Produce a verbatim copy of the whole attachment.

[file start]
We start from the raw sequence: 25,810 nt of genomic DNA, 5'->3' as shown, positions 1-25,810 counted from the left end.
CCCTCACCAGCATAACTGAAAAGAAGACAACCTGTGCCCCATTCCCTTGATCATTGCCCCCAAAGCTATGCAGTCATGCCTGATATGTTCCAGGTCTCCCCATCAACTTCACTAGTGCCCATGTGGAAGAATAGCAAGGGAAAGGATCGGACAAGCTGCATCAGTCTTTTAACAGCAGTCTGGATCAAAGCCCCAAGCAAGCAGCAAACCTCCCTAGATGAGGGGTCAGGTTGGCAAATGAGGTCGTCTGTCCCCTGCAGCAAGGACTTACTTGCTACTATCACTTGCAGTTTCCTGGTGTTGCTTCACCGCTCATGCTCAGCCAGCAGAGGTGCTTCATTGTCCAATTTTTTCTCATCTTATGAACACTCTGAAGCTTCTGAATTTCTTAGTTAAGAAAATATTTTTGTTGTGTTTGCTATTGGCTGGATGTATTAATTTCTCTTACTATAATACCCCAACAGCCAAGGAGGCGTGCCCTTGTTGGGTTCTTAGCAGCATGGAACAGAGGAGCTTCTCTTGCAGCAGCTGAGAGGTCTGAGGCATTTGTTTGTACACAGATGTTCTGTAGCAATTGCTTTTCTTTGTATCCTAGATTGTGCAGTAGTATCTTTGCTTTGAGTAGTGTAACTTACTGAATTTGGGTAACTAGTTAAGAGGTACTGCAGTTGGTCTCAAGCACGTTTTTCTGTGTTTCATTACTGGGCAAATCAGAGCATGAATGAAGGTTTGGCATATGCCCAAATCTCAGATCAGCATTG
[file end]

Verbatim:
We start from the raw sequence: 25,810 nt of genomic DNA, 5'->3' as shown, positions 1-25,810 counted from the left end.
CCCTCACCAGCATAACTGAAAAGAAGACAACCTGTGCCCCATTCCCTTGATCATTGCCCCCAAAGCTATGCAGTCATGCCTGATATGTTCCAGGTCTCCCCATCAACTTCACTAGTGCCCATGTGGAAGAATAGCAAGGGAAAGGATCGGACAAGCTGCATCAGTCTTTTAACAGCAGTCTGGATCAAAGCCCCAAGCAAGCAGCAAACCTCCCTAGATGAGGGGTCAGGTTGGCAAATGAGGTCGTCTGTCCCCTGCAGCAAGGACTTACTTGCTACTATCACTTGCAGTTTCCTGGTGTTGCTTCACCGCTCATGCTCAGCCAGCAGAGGTGCTTCATTGTCCAATTTTTTCTCATCTTATGAACACTCTGAAGCTTCTGAATTTCTTAGTTAAGAAAATATTTTTGTTGTGTTTGCTATTGGCTGGATGTATTAATTTCTCTTACTATAATACCCCAACAGCCAAGGAGGCGTGCCCTTGTTGGGTTCTTAGCAGCATGGAACAGAGGAGCTTCTCTTGCAGCAGCTGAGAGGTCTGAGGCATTTGTTTGTACACAGATGTTCTGTAGCAATTGCTTTTCTTTGTATCCTAGATTGTGCAGTAGTATCTTTGCTTTGAGTAGTGTAACTTACTGAATTTGGGTAACTAGTTAAGAGGTACTGCAGTTGGTCTCAAGCACGTTTTTCTGTGTTTCATTACTGGGCAAATCAGAGCATGAATGAAGGTTTGGCATATGCCCAAATCTCAGATCAGCATTG